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How to get parent class' pointer

 
 
Paul
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      08-11-2003
Hi all,
Here is what I am trying to do. I have a parent class calling a child
class. when one function in child class is called, i need to call
parent class' function. How can I get parent class' pointer?
Thx
Paul
 
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Victor Bazarov
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      08-11-2003
"Paul" <(E-Mail Removed)> wrote...
> Here is what I am trying to do. I have a parent class calling a child
> class. when one function in child class is called, i need to call
> parent class' function. How can I get parent class' pointer?


First of all, try to understand that you're not in Java any more.

There is no concept of "parent class" in C++. If you're talking
of a nested class and enclosing class, then they are unrelated.
In the code:

struct Enclosing {
struct Nested {
void foo();
};
};

an object of type Enclosing does not contain a subobject Nested.
The relationship between them is purely descriptional. In the
code:

struct Enclosing {
struct Nested {
void foo();
};

Nested nested;

void bar();
};

'nested' is a data member of type Nested in an Enclosing object.
If, when executing Enclosing::bar(), you need to execute the
Nested::foo, and in that function you need to get to the object
of type Enclosing that called it, simply pass it as an argument:

void Enclosing::bar()
{
nested.foo(this);
}

[of course, 'Nested::foo' has to be corrected to accept one
argument, of type Enclosing* :

struct Enclosing {
struct Nested {
void foo(Enclosing*);
};

Nested nested;

void bar();
};

Victor


 
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Jeremy Cowles
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      08-11-2003
Victor,

I am moving from VB to C++, and I am just starting to learn about C++
Classes. I am not sure I understand the following:

> In the code:
> struct Enclosing {
> struct Nested {
> void foo();
> };
> };
>
> an object of type Enclosing does not contain a subobject Nested.
> The relationship between them is purely descriptional.


So, this does _not_ mean that Nested is in the scope of Enclosing? So from
global/file scope (not from inside the class Enclosing), how would you
declare a variable of type Nested?

Enclosing::Nested nested;
or
Nested nested;

or is it unavailable?

Thanks,
Jeremy


 
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Victor Bazarov
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      08-11-2003
"Jeremy Cowles" <jeremy.cowles[nosp@m]asifl.com> wrote...
> I am moving from VB to C++, and I am just starting to learn about C++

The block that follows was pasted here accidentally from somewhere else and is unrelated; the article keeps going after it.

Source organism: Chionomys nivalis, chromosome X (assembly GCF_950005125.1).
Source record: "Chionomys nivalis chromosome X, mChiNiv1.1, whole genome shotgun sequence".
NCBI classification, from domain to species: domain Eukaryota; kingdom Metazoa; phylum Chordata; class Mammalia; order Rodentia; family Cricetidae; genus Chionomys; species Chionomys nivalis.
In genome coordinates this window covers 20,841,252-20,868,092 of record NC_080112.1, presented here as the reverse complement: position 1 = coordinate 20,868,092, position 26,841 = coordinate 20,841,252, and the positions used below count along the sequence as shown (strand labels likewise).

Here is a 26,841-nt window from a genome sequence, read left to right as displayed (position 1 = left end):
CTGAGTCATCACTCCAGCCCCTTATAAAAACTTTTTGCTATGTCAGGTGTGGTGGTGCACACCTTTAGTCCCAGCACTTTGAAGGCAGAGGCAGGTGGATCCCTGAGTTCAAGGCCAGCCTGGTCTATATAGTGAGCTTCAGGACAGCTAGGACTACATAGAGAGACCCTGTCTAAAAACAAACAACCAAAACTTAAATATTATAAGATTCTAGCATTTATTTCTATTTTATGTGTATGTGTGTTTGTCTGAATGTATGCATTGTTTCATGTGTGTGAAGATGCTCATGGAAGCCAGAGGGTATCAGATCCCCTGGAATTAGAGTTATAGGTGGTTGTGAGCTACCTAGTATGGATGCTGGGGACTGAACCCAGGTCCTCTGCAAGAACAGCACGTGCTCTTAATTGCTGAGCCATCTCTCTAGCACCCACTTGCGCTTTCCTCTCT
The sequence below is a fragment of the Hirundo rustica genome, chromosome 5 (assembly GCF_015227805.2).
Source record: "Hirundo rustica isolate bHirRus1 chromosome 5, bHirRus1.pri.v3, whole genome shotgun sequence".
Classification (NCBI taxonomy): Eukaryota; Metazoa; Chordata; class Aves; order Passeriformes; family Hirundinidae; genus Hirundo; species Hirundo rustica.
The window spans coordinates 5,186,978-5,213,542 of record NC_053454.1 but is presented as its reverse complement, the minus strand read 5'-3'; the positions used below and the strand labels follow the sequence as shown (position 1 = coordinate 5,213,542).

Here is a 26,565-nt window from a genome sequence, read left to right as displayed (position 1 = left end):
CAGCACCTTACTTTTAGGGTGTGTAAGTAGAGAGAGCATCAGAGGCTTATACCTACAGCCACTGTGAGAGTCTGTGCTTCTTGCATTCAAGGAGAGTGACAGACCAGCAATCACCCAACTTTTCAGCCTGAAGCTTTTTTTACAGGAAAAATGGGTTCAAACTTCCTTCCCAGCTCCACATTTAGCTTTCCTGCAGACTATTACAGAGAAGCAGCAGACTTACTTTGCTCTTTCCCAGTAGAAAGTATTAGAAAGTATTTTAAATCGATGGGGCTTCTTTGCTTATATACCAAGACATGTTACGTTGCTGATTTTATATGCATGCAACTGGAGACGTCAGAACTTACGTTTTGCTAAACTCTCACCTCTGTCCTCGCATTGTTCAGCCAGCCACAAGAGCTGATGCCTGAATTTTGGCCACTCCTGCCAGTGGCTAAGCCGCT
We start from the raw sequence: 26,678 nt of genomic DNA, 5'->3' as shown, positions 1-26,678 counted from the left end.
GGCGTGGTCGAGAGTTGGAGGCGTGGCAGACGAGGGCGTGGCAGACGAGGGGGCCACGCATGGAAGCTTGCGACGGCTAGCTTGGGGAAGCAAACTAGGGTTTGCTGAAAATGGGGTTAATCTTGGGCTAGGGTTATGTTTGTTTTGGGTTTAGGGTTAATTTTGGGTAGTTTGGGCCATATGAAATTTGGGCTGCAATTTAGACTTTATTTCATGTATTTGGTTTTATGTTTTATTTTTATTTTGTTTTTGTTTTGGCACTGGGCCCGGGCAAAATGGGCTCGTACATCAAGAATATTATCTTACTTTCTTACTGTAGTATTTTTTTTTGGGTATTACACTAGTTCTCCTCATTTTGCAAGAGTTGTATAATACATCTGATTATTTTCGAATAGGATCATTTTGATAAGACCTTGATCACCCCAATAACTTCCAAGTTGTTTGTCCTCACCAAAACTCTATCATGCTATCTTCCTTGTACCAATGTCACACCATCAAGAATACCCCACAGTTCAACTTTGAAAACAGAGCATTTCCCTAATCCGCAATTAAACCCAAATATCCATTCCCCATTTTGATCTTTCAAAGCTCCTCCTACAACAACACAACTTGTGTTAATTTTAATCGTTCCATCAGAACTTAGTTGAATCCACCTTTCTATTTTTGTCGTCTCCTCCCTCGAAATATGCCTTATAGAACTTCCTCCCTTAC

> Classes.


Sorry about my note on Java, then. There is a significant difference
in nested classes' implementation between those two. I suppose that
between VB and C++ there might be a similar one.

> I am not sure I understand the following:
>
> > In the code:
> > struct Enclosing {
> > struct Nested {
> > void foo();
> > };
> > };
> >
> > an object of type Enclosing does not contain a subobject Nested.
> > The relationship between them is purely descriptional.

>
> So, this does _not_ mean that Nested is in the scope of Enclosing?


In scope, yes. However, unlike in Java (and I don't know about VB),
when you create an instance of 'Enclosing', C++ doesn't automatically
create an instance of 'Nested'.

> So from
> global/file scope (not from inside the class Enclosing), how would you
> declare a variable of type Nested?
>
> Enclosing::Nested nested;


Sure. Qualified name should work anywhere.

> or
> Nested nested;


Yes, if you're inside the scope of 'Enclosing' class.

>
> or is it unavailable?


It's available alright. I described the difference above.

Victor


 
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Victor Bazarov
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      08-11-2003
"Mike Smith" <(E-Mail Removed)> wrote...
> Victor Bazarov wrote:
>
> > "Paul" <(E-Mail Removed)> wrote...
> >
> >>Here is what I am trying to do. I have a parent class calling a child
> >>class. when one function in child class is called, i need to call
> >>parent class' function. How can I get parent class' pointer?

> >
> >
> > First of all, try to understand that you're not in Java any more.
> >
> > There is no concept of "parent class" in C++. If you're talking
> > of a nested class and enclosing class, then they are unrelated.

>
> ICBW but I got the impression that what he's calling "parent" and
> "child" would translate into "base" and "derived" in C++, not
> "enclosing" and "nested".


I agree that "base-derived" is a more commonly accepted meaning of
"parent-child" than "enclosing-nested", however, there are others:
in a tree a node closer to the root is often called 'a parent', in
a process communication the one that initiates the other is a parent,
the initiated is the child, in windows-driven UI, windows are often
placed in a tree-like hierarchy as well, perhaps since there exist
so many different applications of the terms "parent-child", the C++
language definition doesn't make any use of it.

Victor


 
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Victor Bazarov
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      08-11-2003
"Jeremy Cowles" <jeremy.cowles[nosp@m]asifl.com> wrote...
> [...]
> Just FYI, VB does not automatically create an instance for you, and based

on
> what you said, VB works the same in terms of scope as well.


Good info. Off-topic, but good info, thanks.


 
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